Henry Kissinger's Coming of Age

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I grew up in a family with German-Jewish refugees that had distant ties to Henry Kissinger's family, so my fascination with the 56th secretary of state has been almost lifelong. When I was an adolescent, his differences with the American Jewish community on issues such as the plight of Soviet Jewry were a source of deep frustration. It was only in adulthood that, having studied Kissinger's works and spent time with him, I came to deeply appreciate his legacy.

Kissinger assumed the title of secretary of state five decades ago, but no one since has either exercised the position's authority more effectively in precarious times nor comprehended its daunting responsibilities with greater subtlety.

Kissinger did so because he was unique; more than anyone in modern American history, he thought long and with profound insight about the characteristics needed for international leadership while possessing the requisite drive, single-mindedness, and patriotism to mold himself into a world-historical figure.

Through careful study of the ancient Romans and of modern history, Kissinger grasped the creative genius of the statesman: someone with deep strategic foresight, capable of boldly conceiving a better future and of fostering this new reality in the face of immense obstacles—including the chasm between the statesman's vision and the public's ability to comprehend.

One need only compare Kissinger's academic work, which brings strategy alive by allowing us to see the challenges that men like Metternich, Castlereagh, or Napoleon faced, to that of the epigones who inhabit international relations departments today. Today's "experts" obsess about systems theories that abstract from political responsibility, strategy, or the understanding of culture, and ultimately turn the study of the relations between leaders and nations into an aseptic and ahistorical field.

It was precisely Kissinger's understanding of the need for statesmanship that enabled Richard Nixon's opening to Communist China in a period of American humiliation in Vietnam, significantly strengthening America's hand against the Soviets. Kissinger's brilliant shuttle diplomacy during and after the Yom Kippur War saved Israel, humiliated the Soviets by bringing Egypt firmly into the U.S. camp, and laid the groundwork for an Egypt-Israeli peace—all against the backdrop of the Arab oil embargo and, eventually, the looming Watergate scandal. While his opening to China and his drive for détente would later face criticism, they were essential to afford America space to recover from Vietnam and refocus itself in the long struggle that would eventually see a peaceful end to the Cold War's thermonuclear arms race as well as the demise of the Soviet Union.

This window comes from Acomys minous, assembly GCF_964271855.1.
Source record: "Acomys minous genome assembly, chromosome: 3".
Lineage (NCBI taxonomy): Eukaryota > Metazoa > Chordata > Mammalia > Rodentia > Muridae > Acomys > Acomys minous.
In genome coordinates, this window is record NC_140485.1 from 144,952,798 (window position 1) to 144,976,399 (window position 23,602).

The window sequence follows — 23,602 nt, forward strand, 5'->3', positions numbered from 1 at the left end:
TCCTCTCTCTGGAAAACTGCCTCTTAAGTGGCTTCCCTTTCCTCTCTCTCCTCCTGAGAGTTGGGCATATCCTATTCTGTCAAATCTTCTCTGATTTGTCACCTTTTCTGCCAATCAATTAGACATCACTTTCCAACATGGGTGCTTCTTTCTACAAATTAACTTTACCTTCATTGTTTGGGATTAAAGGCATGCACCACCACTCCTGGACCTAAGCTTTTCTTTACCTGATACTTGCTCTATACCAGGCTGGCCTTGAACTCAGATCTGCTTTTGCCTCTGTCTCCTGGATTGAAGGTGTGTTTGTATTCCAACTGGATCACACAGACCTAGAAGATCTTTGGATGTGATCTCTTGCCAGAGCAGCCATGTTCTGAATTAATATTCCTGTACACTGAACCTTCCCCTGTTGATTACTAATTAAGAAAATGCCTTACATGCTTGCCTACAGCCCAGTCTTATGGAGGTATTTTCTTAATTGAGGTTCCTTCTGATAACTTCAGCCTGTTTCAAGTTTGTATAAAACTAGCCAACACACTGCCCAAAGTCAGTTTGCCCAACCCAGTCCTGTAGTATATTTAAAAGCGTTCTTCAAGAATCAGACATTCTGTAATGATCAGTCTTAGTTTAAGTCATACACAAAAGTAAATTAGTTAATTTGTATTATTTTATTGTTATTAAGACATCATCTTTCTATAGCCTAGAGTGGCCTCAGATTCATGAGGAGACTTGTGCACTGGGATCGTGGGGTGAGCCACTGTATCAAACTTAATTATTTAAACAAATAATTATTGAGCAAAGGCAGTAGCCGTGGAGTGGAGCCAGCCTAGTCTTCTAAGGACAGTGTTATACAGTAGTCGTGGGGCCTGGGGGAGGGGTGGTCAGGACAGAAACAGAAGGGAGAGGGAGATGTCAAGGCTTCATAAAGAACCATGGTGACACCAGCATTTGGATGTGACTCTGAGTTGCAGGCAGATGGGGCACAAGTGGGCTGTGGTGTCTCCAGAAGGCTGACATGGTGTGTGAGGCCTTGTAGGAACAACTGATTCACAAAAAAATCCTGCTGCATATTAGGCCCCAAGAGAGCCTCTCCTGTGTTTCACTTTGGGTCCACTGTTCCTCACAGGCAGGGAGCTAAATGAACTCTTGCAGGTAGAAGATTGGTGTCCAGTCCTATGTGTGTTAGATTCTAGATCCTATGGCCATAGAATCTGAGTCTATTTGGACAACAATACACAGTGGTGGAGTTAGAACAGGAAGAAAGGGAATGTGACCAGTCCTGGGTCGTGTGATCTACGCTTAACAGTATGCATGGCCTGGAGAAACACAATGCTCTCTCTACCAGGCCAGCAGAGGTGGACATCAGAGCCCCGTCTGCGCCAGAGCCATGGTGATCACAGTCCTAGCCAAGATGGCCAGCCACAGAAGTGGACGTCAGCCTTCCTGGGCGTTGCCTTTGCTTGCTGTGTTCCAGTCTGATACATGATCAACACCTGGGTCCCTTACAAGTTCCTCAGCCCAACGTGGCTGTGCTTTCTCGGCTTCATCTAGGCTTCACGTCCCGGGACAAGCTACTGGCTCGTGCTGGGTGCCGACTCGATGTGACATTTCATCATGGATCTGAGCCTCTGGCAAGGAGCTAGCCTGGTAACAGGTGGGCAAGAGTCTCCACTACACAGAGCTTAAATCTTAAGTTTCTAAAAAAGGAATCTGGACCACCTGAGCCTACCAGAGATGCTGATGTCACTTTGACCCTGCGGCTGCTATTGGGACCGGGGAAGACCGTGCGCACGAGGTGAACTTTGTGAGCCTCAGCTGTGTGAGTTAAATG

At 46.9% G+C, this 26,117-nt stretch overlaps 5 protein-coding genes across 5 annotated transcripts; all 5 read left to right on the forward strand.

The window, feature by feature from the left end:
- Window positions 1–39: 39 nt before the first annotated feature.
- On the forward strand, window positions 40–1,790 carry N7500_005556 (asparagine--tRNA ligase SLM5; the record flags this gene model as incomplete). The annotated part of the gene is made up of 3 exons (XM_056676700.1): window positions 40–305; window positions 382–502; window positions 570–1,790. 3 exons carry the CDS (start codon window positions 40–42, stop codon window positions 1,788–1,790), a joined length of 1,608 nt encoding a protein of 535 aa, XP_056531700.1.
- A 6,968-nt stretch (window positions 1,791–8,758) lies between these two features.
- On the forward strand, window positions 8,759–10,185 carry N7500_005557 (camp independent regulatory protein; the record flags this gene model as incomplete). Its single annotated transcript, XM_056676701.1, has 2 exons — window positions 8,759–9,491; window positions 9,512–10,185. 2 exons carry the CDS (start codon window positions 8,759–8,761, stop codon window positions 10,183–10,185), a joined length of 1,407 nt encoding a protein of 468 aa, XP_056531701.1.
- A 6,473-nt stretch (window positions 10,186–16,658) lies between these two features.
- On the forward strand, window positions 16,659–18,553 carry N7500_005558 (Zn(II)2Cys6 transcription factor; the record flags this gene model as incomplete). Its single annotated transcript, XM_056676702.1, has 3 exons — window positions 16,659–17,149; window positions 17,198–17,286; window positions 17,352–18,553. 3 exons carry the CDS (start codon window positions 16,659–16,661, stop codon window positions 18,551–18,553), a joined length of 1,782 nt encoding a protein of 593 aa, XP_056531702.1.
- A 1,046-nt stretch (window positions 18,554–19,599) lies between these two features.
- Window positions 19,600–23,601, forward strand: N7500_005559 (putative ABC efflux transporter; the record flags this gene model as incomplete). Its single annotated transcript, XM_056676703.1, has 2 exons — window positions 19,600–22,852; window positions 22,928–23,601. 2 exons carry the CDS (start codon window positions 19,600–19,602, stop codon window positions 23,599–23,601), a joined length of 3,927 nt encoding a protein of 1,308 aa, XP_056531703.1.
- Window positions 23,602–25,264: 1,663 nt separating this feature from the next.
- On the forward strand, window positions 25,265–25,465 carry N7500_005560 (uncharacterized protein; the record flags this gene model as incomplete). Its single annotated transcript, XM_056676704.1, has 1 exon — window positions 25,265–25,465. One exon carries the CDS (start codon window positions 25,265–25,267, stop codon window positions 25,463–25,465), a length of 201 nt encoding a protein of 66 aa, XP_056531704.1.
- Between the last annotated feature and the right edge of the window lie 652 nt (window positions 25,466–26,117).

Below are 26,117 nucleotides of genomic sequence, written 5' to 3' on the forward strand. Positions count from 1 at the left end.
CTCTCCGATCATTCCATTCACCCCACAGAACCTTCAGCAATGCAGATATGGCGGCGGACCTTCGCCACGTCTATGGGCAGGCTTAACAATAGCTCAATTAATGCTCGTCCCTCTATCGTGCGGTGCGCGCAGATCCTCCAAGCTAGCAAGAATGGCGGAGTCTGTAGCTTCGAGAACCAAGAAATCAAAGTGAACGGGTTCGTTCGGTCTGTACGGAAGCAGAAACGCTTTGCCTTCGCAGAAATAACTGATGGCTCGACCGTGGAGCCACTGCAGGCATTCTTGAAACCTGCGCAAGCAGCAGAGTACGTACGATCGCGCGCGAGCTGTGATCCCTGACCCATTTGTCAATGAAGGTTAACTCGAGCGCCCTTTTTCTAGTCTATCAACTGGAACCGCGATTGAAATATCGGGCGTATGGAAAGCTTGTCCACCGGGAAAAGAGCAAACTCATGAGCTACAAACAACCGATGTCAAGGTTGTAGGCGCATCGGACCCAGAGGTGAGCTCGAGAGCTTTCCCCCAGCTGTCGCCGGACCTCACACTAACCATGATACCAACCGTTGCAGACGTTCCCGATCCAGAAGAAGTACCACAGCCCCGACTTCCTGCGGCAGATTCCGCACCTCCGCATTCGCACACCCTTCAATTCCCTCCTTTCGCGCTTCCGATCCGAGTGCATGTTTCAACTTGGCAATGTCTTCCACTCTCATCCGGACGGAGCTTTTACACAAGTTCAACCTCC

Kissinger's deep sense of history, framed in part around what he termed "revolutionary states" some six decades ago, gave him deep credibility. Even in the later stages of his life, he was a leading critic of the 2015 Iran nuclear deal and among the first to warn of the challenge Vladimir Putin posed to the world order. Like many, I wish he would have included Xi Jinping's China among these "revolutionary states," something he failed to do.

Kissinger's first experience with a revolutionary state, of course, came in his native Germany, which he fled with his immediate family as a 15-year-old in 1938. The magisterial biography of Kissinger by Niall Ferguson and the superb book by Jeremi Suri, among other studies, highlight how the young Heinz Kissinger was shaped by his father's ascension into respectable, educated, middle-class German life as a Gymnasium professor.

Louis Kissinger's commitment to Bildung—the inner cultivation, intellectual, and civic refinement that arose by mastering the classics of German literature, history, and music—shaped Kissinger, as did close study of Jewish texts.

Given his profound attachment to the highest aspirations of German culture, Louis Kissinger never recovered from the profound betrayal by his fellow Germans during the Third Reich. Moreover, he never regained his professional footing, and his wife, like many refugees from the Nazis, had to make ends meet by cleaning apartments. (Henry Kissinger himself worked for years in a brush factory to supplement the family income.)

Kissinger studiously denied the role his childhood experiences in Nazi Germany played in shaping his geopolitical understanding. But as Barry Gewen argues compellingly, Kissinger's understanding of the fragility of democratic life and the challenge of democratic statesmanship were intimately shaped by his experiences.

As a student of history who himself earned his rightful place in history, Kissinger was acutely sensitive not just to his own self-portrayal—including overcompensating for his immigrant background in a desire to assimilate. He was also keenly aware how others understood and misunderstood him.

Kissinger was an American and global statesman. Shaped by Bildung, reshaped first painfully by the tragedy of German Jewry and then joyously by profound love for America, he was guided by a vivid approach to history and profound insights into human nature. In our era of reductionist, slogan-oriented and data-driven policies, Kissinger stands out, having put into practice the refined approach to grand strategy he himself championed.

Read in Newsweek.